Pet Insurance: Is it worth the cost? - Part 2

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Whoever coined the phrase "good friends are hard to find" probably didn't have a pet.

They are loyal, they don't judge, they don't gossip and they give us unconditional love. They frolic through life with wild abandon, chasing their tails and loving it. What's not to like?

Well, pets can be expensive. Aside from the expected bills for shots and heartworm and flea and tick treatment, there can be big bills. Those we don't expect. Like an unexpected accident or serious illness.

So is pet insurance a good investment?

John and Lenore Sidorowicz of Granger love their 4-year-old golden retriever, Kahuna, and had insurance for their previous dog.

Only 1 percent of pet owners have pet insurance. John and Lenore had it for their previous dog. So did it pay off? John says, "It probably did because, now that I think of it and recall, it did cover a lot of the vet visits and so on. It covered inoculations, I believe, and a lot of his other medications. So yeah, I believe there was some advantage to the pet insurance."

And that's what Dr. Lindsey Candey of the Kryder Veterinary Clinic says people have to weigh when dealing with their furry family members. Do you need coverage, and what kind? Dr. Candey explains, "The most important thing that I would emphasize is that there are different levels of coverage, so depending on what your pet needs, the coverage may be different. So the cost is going to be associated with those just like human insurance, where you pay more for more coverage, and less for less."

Pet policies, like people insurance, come with a variety of deductibles and premiums. You can buy insurance than covers wellness visits and vaccinations and spaying or neutering, or you can buy a catastrophic policy, which covers things like accidents, surgeries and cancer treatments. Or you can buy both.

Like Dr. Kathleen Neuhoff from Magranes, Dr. Candey admits pet owners are playing the odds when it comes to whether pet insurance will pay off, pointing out, "That's the point of insurance with your home or your car. Pet insurance is modeled after those two types of things."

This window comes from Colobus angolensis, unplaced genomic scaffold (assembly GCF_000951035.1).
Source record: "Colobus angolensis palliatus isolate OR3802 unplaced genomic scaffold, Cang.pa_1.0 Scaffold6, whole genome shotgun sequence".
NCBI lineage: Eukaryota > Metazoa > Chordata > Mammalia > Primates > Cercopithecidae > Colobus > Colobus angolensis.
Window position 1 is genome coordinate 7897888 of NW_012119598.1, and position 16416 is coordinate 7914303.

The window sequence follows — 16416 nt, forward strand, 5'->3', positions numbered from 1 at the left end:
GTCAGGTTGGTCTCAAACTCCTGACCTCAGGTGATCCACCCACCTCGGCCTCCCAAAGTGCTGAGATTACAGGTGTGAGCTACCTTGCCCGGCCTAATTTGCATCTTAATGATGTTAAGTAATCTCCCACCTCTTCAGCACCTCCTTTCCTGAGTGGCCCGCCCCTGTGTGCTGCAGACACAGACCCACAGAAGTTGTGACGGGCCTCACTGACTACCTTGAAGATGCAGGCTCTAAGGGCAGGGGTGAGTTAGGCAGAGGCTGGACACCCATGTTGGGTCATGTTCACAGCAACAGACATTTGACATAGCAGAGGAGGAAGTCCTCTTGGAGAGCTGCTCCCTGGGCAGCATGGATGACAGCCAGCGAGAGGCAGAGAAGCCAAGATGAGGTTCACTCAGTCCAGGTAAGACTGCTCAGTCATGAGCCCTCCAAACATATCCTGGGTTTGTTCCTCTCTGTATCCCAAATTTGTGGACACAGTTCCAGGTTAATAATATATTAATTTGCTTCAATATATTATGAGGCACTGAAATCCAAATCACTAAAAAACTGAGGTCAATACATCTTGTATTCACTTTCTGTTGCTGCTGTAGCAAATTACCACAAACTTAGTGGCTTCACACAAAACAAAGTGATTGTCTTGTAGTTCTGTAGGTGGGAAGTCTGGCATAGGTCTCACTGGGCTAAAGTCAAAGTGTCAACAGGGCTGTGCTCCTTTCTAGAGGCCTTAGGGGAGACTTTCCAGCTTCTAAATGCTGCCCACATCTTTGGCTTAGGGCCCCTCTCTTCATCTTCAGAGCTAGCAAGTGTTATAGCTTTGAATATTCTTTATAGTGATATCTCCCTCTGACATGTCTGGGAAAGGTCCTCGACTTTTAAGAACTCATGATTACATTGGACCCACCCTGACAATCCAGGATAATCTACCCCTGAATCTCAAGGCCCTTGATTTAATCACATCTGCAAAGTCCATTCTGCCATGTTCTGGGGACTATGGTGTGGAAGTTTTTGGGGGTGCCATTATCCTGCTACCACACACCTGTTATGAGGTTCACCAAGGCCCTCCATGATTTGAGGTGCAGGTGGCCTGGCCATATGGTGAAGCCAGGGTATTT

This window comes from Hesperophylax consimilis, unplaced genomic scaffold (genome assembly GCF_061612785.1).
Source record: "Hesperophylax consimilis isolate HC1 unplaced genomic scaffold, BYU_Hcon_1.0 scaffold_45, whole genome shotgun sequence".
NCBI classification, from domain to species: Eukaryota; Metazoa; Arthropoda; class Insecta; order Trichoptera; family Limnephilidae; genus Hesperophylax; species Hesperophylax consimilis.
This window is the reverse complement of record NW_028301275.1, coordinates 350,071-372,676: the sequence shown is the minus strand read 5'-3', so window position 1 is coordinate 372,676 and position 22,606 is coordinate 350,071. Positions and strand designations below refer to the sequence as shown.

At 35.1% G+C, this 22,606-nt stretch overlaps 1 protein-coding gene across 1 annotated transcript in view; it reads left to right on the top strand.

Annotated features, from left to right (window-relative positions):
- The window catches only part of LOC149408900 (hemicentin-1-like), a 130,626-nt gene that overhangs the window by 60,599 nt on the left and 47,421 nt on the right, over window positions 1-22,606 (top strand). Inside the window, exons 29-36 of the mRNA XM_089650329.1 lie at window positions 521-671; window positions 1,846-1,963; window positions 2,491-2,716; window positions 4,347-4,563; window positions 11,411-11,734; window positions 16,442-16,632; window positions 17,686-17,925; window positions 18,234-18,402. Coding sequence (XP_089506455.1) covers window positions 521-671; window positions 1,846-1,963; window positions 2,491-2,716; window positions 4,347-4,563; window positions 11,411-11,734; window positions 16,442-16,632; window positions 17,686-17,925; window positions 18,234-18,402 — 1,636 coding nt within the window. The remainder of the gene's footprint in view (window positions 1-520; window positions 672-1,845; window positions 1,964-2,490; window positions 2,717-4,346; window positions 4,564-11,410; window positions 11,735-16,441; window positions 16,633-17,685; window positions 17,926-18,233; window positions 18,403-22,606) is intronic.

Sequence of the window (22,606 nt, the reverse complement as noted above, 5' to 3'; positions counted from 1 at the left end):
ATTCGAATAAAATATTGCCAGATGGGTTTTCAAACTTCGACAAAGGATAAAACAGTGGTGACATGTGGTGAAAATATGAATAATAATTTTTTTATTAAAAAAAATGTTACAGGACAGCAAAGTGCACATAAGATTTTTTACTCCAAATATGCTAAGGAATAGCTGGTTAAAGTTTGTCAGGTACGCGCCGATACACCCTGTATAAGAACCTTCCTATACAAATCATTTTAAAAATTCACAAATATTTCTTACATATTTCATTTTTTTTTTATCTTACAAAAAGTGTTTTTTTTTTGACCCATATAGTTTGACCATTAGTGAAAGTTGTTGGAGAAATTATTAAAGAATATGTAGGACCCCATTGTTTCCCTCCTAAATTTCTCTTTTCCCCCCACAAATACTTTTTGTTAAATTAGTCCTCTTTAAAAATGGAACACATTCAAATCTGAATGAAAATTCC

In other words, we cover our homes and cars and may never have an accident or fire, but if we do, she says, "It's a possibility. That is the roulette wheel right there, how many hundreds of dollars in premiums versus how many hundreds of dollars would you get out of benefits, and that is a hard thing to determine."

My husband and I are now the proud parents of our puppy, Lucy. She is our third Dalmatian, and because her sisters before her sadly suffered serious injuries that led to lifelong and expensive treatments, we opted to buy the catastrophic insurance, hoping we never have to use it.

Dr. Candey says that seems to be the route people who buy pet insurance take, especially if they own pure breeds. "The smooshy-faced breeds have a lot of health concerns, so that's Bull Dogs and Bostons and Pugs, those guys. Every breed, because they are genetically limited, are going to have some breed-specific concerns, medically, and so if you have a specific breed, it seems to me to think about potentially getting insurance when they are young. If you get them when they are young adults or a puppy, because that is going to help cover for some of those things."